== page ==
Derek Winnert


This article was written on 18 Jun 2017, and is filled under Uncategorized.

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The Man They Could Not Hang ***½ (1939, Boris Karloff, Lorna Gray, Robert Wilcox) – Classic Movie Review 5630 

Director Nick Grinde’s 1939 horror movie finds Boris Karloff playing a crazed scientist again, this time Dr Henryk Savaard, who is accused of and executed for the murder of a student helping him in an experiment in cryonics to bring the dead back to life that goes wrong when it is interrupted by the authorities.

But, after the hanging, his assistant claims his body and uses his technique on it and he is resurrected and spends the rest of the movie wreaking revenge on the people who condemned him – the judge, the jury and the district attorney.

One of several hanged man movies from Karloff, it is familiar but reasonably enjoyable stuff with enough chills for its time. It is slightly held back by Karl Brown’s over-talky screenplay, some weak, overstated support performances and a fairly poor production with some feeble special effects.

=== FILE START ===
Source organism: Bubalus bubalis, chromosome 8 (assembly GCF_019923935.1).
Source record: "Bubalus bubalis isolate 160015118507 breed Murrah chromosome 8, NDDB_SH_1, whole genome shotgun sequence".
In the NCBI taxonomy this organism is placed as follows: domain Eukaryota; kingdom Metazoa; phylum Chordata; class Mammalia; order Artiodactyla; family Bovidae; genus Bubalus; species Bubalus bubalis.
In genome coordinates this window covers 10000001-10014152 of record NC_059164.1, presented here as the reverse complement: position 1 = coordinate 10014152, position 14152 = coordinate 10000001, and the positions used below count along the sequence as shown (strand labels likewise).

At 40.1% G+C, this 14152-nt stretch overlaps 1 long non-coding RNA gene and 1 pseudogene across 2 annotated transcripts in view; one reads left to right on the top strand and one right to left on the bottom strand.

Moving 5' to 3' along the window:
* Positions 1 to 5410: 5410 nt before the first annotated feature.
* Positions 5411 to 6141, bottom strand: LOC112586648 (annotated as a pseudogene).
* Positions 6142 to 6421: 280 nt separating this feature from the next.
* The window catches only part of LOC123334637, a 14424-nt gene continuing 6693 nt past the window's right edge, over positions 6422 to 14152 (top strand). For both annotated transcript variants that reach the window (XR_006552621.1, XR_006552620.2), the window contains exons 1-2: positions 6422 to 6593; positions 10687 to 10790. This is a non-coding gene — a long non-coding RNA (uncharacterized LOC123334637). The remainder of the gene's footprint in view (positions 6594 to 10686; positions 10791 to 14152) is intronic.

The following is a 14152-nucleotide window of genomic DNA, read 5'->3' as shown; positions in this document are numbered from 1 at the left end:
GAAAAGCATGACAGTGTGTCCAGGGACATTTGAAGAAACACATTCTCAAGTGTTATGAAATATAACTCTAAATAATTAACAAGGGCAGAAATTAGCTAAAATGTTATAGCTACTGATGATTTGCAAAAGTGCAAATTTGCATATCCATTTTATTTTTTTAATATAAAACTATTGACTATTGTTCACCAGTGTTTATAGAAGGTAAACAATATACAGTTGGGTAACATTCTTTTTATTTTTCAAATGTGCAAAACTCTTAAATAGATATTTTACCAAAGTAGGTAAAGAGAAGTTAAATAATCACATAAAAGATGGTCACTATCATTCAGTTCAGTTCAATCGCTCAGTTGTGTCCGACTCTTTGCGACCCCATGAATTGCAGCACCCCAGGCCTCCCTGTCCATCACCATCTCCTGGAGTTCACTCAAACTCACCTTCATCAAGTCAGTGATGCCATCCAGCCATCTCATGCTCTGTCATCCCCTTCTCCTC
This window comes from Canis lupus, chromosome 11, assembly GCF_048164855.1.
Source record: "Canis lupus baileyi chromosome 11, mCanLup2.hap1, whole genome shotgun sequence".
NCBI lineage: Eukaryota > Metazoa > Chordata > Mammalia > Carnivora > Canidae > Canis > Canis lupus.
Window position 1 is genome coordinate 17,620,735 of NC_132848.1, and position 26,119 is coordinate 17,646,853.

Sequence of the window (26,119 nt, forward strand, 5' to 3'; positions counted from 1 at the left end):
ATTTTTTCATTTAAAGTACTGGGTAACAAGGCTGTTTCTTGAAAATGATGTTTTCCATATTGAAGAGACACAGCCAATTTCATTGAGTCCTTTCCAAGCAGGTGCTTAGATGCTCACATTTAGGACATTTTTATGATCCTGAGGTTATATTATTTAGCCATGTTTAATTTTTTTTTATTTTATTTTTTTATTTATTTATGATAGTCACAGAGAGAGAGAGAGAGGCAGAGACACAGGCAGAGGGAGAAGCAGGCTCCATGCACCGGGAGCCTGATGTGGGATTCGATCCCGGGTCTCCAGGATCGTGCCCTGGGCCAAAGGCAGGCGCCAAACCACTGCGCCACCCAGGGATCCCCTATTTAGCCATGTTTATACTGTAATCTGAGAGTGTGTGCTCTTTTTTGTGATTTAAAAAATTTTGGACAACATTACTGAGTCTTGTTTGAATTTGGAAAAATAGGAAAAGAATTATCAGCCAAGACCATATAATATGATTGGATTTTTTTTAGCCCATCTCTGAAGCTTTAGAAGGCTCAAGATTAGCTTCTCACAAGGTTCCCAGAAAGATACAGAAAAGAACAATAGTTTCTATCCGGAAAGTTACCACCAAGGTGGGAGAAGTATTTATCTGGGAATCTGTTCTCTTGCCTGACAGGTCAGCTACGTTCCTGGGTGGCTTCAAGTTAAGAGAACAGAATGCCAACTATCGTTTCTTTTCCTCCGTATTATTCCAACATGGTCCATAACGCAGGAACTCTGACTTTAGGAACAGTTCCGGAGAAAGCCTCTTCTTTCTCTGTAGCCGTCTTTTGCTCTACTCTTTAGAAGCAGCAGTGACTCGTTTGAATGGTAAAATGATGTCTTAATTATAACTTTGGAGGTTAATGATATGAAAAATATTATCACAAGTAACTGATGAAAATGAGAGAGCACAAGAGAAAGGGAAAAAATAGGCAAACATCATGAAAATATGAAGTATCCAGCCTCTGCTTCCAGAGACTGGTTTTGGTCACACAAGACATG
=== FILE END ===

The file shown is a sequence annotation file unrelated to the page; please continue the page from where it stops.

But a white-wigged Karloff is on commanding form, and the idea of mixing the Frankenstein and Ten Little Indians themes produces an intriguing yarn, which is based on a story by George Wallace Sayr and Leslie T White.

It co-stars Lorna Gray as Janet Savaard, Robert Wilcox as ‘Scoop’ Foley, Roger Pryor as District Attorney Drake, and Don Beddoe as Police Lieutenant Shane.

Also in the cast are Byron Foulger, Ann Doran, Joe De Stefani, Charles Trowbridge, Dick Curtis, James Craig, John Tyrrell, George Anderson, Harlan Briggs, Stanley Brown, Flo Campbell, John Dilson, Bill Lally, Ian Maclaren, Charles E Miller, Walter Sande and Cyril Thornton.

It runs 70 minutes, is released by Columbia Pictures, is shot in black and white by Benjamin H Kline, is produced by Wallace MacDonald and scored by Morris Stoloff.

© Derek Winnert 2017 Classic Movie Review 5630 

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